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We know that obesity is bad for the brain. Obese people tend to have inflammation in their brains, which can lead to decreased cognitive function and increased risk of developing disorders such as dementia or Alzheimer’s disease. What we don’t yet know is the exact mechanism of how obesity causes these cognitive impairments.
We do know bits and pieces, like that obesity causes the loss of synapses, which are the connections between brain cells. Synapse loss is a normal developmental process and when a synapse is no longer needed it is destroyed up by microglia, the immune cells of the brain. Obesity is also known to increase the activity of microglia. This leads to the question, which way does this relationship go? Does obesity increase the rate of synapse loss, causing microglia to increase their activity to keep up, or does obesity put microglia into overdrive and cause them to destroy needed synapses?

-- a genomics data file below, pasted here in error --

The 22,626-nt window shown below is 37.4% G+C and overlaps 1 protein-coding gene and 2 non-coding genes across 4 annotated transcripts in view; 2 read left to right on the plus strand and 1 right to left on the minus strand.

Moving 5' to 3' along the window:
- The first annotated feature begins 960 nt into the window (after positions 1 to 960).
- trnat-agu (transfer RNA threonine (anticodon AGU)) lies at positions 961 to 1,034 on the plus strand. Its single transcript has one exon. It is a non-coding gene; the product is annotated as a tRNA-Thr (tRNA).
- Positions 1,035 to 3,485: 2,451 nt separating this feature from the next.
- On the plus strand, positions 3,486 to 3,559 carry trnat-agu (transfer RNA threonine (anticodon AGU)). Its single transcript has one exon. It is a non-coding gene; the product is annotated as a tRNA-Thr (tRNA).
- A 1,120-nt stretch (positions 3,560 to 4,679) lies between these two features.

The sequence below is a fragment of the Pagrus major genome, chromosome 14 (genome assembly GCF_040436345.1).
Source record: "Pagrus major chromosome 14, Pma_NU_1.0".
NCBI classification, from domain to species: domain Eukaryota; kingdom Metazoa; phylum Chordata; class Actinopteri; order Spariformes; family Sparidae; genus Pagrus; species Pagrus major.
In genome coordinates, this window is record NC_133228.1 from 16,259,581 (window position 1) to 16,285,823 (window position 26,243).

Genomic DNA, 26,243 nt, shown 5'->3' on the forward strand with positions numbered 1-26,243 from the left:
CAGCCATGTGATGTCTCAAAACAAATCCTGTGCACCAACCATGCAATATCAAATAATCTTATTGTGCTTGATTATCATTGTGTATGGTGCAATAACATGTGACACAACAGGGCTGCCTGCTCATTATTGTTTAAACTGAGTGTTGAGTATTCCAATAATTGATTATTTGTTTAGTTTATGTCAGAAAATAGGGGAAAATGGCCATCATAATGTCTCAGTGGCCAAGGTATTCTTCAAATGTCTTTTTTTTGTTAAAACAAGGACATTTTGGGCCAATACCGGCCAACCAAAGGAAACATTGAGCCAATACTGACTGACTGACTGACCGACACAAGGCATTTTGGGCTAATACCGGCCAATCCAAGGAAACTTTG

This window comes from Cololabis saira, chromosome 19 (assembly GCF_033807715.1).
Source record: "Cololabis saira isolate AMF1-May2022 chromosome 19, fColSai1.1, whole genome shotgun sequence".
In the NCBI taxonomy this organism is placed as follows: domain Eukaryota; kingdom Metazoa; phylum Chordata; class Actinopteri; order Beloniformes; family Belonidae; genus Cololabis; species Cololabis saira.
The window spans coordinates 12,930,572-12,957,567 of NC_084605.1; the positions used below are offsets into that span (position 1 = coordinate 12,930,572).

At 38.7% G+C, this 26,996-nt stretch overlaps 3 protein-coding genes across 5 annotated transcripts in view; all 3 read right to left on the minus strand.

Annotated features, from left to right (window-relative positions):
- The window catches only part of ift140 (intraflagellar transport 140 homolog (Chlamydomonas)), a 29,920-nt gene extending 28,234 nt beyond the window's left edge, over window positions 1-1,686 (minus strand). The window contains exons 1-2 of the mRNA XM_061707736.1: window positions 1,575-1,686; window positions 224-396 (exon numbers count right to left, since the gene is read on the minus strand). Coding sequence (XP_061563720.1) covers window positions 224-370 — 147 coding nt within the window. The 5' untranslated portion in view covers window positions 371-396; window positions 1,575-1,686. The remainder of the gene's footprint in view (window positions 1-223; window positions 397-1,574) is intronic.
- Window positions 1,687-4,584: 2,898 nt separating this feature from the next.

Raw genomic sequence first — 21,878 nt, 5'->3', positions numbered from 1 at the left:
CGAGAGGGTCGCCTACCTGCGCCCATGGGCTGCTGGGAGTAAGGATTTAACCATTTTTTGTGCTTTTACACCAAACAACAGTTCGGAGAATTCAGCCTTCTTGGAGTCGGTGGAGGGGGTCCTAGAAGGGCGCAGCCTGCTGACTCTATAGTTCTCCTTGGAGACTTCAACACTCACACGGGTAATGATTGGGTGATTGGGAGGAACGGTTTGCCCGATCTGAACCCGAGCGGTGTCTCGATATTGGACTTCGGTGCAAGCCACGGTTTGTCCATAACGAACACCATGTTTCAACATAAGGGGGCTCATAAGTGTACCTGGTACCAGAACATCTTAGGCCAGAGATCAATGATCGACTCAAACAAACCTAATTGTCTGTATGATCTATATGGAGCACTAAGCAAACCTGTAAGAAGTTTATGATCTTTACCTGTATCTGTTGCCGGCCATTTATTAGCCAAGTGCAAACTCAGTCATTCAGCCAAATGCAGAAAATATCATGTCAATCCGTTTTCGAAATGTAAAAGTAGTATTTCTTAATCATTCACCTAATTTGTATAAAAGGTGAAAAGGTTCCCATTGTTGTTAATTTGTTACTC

To answer this question, researchers from Princeton University compared the mental functioning of obese and lean mice. As expected based on the previous research I outlined above, obese mice had impaired learning and memory compared to lean mice, as well as fewer synapses and more microglia. When the researchers then reduced the number or activity of microglia, they prevented both the learning deficits and the synapse loss in obese mice. Reducing the activity of microglia caused no changes in the lean mice (probably because their microglia weren’t very active to begin with). These results suggest that overactive microglia destroying needed synapses was the cause of the obesity-related learning impairments.
This study provides the first experimental evidence that microglia are not just bystanders, but play an active role in obesity-related cognitive impairment. This suggests that someday, we could use drugs that target microglia in order to treat cognitive impairment in obese human patients.